UBC Theses and Dissertations
In vivo and mechanical evaluation of Calcium Polyphosphate for bone regeneration in revision total hip replacements Comeau, Patricia Ann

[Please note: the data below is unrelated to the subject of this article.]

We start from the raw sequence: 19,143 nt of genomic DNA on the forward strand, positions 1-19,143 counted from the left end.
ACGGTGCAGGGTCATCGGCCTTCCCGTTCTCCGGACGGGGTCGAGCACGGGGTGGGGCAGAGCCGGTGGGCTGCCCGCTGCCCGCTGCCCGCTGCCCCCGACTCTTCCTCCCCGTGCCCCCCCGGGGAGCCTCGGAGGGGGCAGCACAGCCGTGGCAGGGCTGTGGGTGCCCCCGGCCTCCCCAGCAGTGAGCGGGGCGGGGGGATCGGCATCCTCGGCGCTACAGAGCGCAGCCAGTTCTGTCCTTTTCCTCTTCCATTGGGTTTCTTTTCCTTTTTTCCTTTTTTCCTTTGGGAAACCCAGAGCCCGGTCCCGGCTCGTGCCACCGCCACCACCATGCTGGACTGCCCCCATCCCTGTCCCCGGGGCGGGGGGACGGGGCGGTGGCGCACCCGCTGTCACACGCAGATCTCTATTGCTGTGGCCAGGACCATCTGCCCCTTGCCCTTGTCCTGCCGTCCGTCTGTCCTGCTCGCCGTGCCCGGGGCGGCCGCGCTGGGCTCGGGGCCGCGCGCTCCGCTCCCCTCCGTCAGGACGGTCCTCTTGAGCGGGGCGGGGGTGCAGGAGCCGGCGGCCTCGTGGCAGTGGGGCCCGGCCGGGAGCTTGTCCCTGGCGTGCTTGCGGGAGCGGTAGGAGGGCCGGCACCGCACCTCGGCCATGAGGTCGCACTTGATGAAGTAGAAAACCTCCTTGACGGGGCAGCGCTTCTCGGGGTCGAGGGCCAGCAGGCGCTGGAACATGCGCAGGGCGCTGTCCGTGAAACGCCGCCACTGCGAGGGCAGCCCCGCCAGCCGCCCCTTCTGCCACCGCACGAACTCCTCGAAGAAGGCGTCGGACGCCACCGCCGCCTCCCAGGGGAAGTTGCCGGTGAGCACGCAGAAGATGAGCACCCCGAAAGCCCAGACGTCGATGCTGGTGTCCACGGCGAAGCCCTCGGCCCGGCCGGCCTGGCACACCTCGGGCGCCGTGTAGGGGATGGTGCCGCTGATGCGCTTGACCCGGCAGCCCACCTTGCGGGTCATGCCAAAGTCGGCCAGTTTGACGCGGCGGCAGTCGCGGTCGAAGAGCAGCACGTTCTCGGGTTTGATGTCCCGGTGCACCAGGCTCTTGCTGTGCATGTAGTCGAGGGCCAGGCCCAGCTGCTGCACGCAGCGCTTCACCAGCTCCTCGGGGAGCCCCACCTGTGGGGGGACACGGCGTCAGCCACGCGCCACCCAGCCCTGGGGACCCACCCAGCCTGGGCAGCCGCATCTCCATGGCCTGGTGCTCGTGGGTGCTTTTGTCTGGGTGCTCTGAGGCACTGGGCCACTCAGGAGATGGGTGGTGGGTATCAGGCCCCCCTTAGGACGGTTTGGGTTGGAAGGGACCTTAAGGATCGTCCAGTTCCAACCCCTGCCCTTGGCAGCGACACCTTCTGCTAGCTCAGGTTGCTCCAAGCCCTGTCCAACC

Revision total hip replacements (THRs) commonly involve the cementing of a femoral component into a compressed bone graft such as morsellized cancellous allograft in order to encourage restoration of the living bone stock that has been lost in a primary THR. However, current problems associated with allograft include risk of disease transmission, limited availability, reproducibility, and cost. To address these issues synthetic scaffolds have been proposed as a substitute material due to their availability and ease of preparation and sterilization. Calcium polyphosphate (CPP) is one novel synthetic scaffold that has shown good mechanical properties and biocompatibility, and is evaluated biologically and mechanically in this study. The in vivo study observed how marrow stromal cell (MSC) proliferation and differentiation was affected by the substrate material. Here CPP, morsellized cancellous bone (MB), and hydroxyapatite/tricalcium phosphate (HA/TCP) were seeded with MSCs and implanted subcutaneously under the back skin of NOD/Scid mice. At 0, 7, 14, and 28 days the samples were harvested and the proliferation characteristics and gene expression were analyzed. CPP, HA/TCP and MB were all shown to have similar proliferation characteristics and gene expression. In the mechanical study CPP was combined with PLA to form particulate composites and with PMMA to form solid composites. These composites were then tested in un-compacted and pre-compacted states in confined compression. The results show that the solid composites had the greatest improvement over MB in terms of construct stiffness, with the particulate composites having the next greatest improvement when pre-compacted. The study confirmed that CPP has potential as a synthetic scaffold for replacing MB in the revision THR procedure.
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